The allowance for medical cannabis patients to grow their own was removed from the state’s medical cannabis policy, before it was enacted. However, there is a clause in the bill that permits qualifying patients who live more than 40 miles from a licensed dispensary to grow their own cannabis for medical purposes. Unsurprisingly, it can be tricky to be granted formal permission to cultivate your own cannabis in North Dakota and heavy restrictions apply. The physician who recommends you for medical cannabis will determine how much you need and how much you should grow at home.
How Can I Get a Medical Cannabis Card in North Dakota?
As elsewhere, eligibility is determined almost exclusively on a patient’s diagnosis of an acknowledged and recognized medical condition. They are allowances for qualifying for medical cannabis without meeting these formal requirements, though only upon the express recommendation of a physician. Even then, you will need expert legal support to push your case through.
What Are the Qualifying Conditions for a Medical Cannabis Card?
The state of North Dakota has published a relatively extensive list of chronic and terminal conditions, which may qualify a patient for access to medical cannabis. The list of qualifying conditions as it stands today is as follows:
Alzheimer’s Disease and other Dementia
Amyotrophic Lateral Sclerosis (ALS)
Autism Spectrum Disorder
Post-traumatic Stress Disorder (PTSD)
Spinal Stenosis or Chronic Pain related to Neuropathy or Damage to the Spinal Cord
Conditions that cause Cachexia or Wasting Syndrome, Intractable Nausea, Severe Pain and Seizures
There is also the option for patients to petition the state health department to consider new conditions and symptoms to add to the list.
Can I Apply for a Medical Cannabis Card as an Out-Of-State Resident?
Unfortunately, North Dakota’s medical cannabis program is open exclusively to state residents. Irrespective of whether you have qualified for access to medical cannabis elsewhere, you will not be able to receive a medical cannabis card in North Dakota.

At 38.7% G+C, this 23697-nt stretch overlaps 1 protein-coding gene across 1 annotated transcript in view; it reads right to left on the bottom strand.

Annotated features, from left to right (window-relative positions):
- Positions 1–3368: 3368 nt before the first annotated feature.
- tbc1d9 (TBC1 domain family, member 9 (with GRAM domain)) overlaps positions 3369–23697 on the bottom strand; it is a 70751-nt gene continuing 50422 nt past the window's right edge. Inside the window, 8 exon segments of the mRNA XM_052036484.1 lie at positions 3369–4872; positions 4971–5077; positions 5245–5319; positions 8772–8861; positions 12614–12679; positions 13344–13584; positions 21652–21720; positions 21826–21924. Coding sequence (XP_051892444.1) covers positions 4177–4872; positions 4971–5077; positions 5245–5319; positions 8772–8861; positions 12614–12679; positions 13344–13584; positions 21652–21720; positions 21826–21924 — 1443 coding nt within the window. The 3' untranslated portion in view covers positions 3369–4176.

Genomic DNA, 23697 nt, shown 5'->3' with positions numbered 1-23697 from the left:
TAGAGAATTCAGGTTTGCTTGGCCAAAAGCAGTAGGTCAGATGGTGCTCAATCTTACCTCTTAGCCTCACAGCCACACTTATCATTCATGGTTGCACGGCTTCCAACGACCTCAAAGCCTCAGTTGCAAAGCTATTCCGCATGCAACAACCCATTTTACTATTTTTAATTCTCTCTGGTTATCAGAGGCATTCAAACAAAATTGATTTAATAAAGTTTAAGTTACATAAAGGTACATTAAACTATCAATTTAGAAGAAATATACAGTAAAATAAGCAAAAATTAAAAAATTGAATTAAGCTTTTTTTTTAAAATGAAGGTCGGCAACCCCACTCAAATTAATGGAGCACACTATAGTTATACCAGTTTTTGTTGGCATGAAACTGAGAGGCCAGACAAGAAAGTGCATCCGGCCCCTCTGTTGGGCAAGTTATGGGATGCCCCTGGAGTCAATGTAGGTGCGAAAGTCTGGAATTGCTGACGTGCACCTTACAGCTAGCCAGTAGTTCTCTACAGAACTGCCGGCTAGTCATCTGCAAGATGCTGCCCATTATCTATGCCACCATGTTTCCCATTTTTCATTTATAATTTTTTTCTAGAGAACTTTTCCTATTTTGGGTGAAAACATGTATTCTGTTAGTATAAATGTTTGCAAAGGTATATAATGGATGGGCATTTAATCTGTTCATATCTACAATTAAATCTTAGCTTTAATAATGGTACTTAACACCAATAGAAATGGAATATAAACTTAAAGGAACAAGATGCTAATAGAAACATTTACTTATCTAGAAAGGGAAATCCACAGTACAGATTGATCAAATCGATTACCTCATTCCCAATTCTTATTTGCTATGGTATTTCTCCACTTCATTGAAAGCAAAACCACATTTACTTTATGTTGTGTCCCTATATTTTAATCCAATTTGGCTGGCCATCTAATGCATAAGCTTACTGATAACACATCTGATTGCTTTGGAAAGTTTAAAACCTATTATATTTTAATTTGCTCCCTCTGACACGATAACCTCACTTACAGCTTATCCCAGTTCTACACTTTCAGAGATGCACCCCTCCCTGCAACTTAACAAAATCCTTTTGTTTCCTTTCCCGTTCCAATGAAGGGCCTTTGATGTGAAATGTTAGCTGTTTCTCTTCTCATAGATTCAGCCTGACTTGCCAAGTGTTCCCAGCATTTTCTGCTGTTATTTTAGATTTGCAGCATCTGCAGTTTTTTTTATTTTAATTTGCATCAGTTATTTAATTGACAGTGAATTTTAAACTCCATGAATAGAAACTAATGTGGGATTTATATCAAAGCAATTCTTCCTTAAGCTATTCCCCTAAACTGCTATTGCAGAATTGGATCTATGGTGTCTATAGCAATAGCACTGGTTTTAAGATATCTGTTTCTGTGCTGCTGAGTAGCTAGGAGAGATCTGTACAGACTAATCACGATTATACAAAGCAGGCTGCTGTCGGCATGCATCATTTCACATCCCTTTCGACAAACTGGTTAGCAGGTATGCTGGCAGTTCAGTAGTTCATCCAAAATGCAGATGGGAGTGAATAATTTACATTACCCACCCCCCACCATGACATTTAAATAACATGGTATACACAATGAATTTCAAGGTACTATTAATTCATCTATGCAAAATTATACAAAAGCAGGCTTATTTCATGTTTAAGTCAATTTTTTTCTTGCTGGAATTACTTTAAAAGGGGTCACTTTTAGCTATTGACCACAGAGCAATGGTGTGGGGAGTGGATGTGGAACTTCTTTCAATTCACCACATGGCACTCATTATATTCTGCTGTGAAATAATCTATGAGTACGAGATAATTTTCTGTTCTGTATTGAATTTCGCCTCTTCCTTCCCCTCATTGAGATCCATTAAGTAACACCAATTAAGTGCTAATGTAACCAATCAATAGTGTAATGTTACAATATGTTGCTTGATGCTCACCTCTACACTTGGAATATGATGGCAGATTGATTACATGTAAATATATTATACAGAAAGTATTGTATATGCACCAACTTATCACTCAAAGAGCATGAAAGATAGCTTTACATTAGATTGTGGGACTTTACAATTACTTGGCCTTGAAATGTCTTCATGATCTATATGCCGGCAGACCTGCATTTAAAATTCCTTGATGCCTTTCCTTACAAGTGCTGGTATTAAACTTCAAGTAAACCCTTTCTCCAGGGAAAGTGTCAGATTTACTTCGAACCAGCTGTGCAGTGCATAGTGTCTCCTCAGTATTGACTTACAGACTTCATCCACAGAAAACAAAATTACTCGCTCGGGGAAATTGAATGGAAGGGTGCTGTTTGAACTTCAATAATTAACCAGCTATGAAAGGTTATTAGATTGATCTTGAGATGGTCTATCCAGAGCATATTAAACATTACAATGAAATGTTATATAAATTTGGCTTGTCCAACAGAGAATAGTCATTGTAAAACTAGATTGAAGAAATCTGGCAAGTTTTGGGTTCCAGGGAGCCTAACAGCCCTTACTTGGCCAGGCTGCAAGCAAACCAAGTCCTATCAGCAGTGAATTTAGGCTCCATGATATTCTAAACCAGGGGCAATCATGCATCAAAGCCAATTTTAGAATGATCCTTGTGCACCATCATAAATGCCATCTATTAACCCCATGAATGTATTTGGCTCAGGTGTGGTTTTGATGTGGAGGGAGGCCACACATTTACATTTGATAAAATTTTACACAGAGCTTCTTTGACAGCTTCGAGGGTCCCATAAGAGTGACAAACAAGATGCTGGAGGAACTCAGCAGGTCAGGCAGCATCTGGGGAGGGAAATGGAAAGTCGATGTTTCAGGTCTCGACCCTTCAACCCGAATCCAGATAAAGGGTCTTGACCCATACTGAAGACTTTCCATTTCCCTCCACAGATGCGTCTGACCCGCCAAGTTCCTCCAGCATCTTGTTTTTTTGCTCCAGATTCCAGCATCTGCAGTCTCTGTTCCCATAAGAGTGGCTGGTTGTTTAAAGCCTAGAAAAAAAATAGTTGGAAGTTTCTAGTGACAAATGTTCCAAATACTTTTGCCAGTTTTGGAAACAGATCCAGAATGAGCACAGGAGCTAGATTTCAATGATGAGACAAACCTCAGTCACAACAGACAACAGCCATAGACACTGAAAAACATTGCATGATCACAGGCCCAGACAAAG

Where Can I Purchase Medical Cannabis in North Dakota?
State-wide, North Dakota’s medical cannabis policy will allow a total of eight dispensaries to open – a handful of which have already gone into business. With such limited numbers, it is inevitable that a sizeable proportion of patients will not live within close proximity to a licensed dispensary. Again, medical cannabis patients who live more than 40 miles from the nearest dispensary are permitted to cultivate their own plants at home, with restrictions.
Can I Take Medical Cannabis from North Dakota to a Different State?
No – it is illegal to cross any state lines in the United States with any quantity of cannabis on your person. Even if you have a medical cannabis card and medical cannabis has been legalized in both states, crossing from one state to another with cannabis of any kind remains a Federal offense. State troopers and border patrol officers are clamping down on the illegal transportation of cannabis, making it a risk that simply isn’t worth taking.
Can Minors Qualify for Medical Cannabis?
Patients under the age of 18 are subject to the same rules and restrictions on medical cannabis as adults. However, minors can only qualify for medical cannabis with the express consent of their parent or legal guardian. If medical cannabis is prescribed, the minor’s guardian will subsequently take full responsibility for procuring and providing their medical cannabis accordingly.
Will North Dakota Ever Legalize Recreational Cannabis?
In December 2019, Legalize ND submitted a petition to put an initiative to legalize, regulate and tax Marijuana before voters next November. When the measure is approved for circulation by the secretary of state, activists must gather 13,452 voter signatures before July 6, 2020, to qualify for the ballot. It is hard to speculate if this vote will be more successful than the 2018 vote, although popular support is growing, North Dakota is unlikely to swing to legalizing any time in the near future.